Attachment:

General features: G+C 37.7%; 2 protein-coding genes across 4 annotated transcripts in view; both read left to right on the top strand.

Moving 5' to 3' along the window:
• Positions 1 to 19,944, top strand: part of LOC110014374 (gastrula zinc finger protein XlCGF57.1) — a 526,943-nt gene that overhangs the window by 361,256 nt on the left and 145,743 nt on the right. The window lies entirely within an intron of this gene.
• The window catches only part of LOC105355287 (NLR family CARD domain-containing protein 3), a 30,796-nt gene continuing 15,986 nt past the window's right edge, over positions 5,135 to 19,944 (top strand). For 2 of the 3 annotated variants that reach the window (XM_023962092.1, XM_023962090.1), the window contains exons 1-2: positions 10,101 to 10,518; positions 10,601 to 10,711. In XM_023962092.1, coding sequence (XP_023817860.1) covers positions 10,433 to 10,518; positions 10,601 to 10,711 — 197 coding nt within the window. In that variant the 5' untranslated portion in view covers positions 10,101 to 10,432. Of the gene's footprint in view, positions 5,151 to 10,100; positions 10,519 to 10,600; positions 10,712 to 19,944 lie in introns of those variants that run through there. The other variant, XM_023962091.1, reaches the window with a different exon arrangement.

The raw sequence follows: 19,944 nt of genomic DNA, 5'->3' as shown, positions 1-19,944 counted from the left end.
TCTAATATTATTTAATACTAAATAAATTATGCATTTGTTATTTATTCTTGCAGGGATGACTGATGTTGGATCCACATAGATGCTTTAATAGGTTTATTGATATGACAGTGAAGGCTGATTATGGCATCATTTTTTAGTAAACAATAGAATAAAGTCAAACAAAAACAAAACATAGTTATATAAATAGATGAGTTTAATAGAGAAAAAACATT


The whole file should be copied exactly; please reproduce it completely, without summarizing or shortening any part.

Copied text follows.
General features: G+C 37.7%; 2 protein-coding genes across 4 annotated transcripts in view; both read left to right on the top strand.

Moving 5' to 3' along the window:
• Positions 1 to 19,944, top strand: part of LOC110014374 (gastrula zinc finger protein XlCGF57.1) — a 526,943-nt gene that overhangs the window by 361,256 nt on the left and 145,743 nt on the right. The window lies entirely within an intron of this gene.
• The window catches only part of LOC105355287 (NLR family CARD domain-containing protein 3), a 30,796-nt gene continuing 15,986 nt past the window's right edge, over positions 5,135 to 19,944 (top strand). For 2 of the 3 annotated variants that reach the window (XM_023962092.1, XM_023962090.1), the window contains exons 1-2: positions 10,101 to 10,518; positions 10,601 to 10,711. In XM_023962092.1, coding sequence (XP_023817860.1) covers positions 10,433 to 10,518; positions 10,601 to 10,711 — 197 coding nt within the window. In that variant the 5' untranslated portion in view covers positions 10,101 to 10,432. Of the gene's footprint in view, positions 5,151 to 10,100; positions 10,519 to 10,600; positions 10,712 to 19,944 lie in introns of those variants that run through there. The other variant, XM_023962091.1, reaches the window with a different exon arrangement.

The raw sequence follows: 19,944 nt of genomic DNA, 5'->3' as shown, positions 1-19,944 counted from the left end.
TCTAATATTATTTAATACTAAATAAATTATGCATTTGTTATTTATTCTTGCAGGGATGACTGATGTTGGATCCACATAGATGCTTTAATAGGTTTATTGATATGACAGTGAAGGCTGATTATGGCATCATTTTTTAGTAAACAATAGAATAAAGTCAAACAAAAACAAAACATAGTTATATAAATAGATGAGTTTAATAGAGAAAAAACATT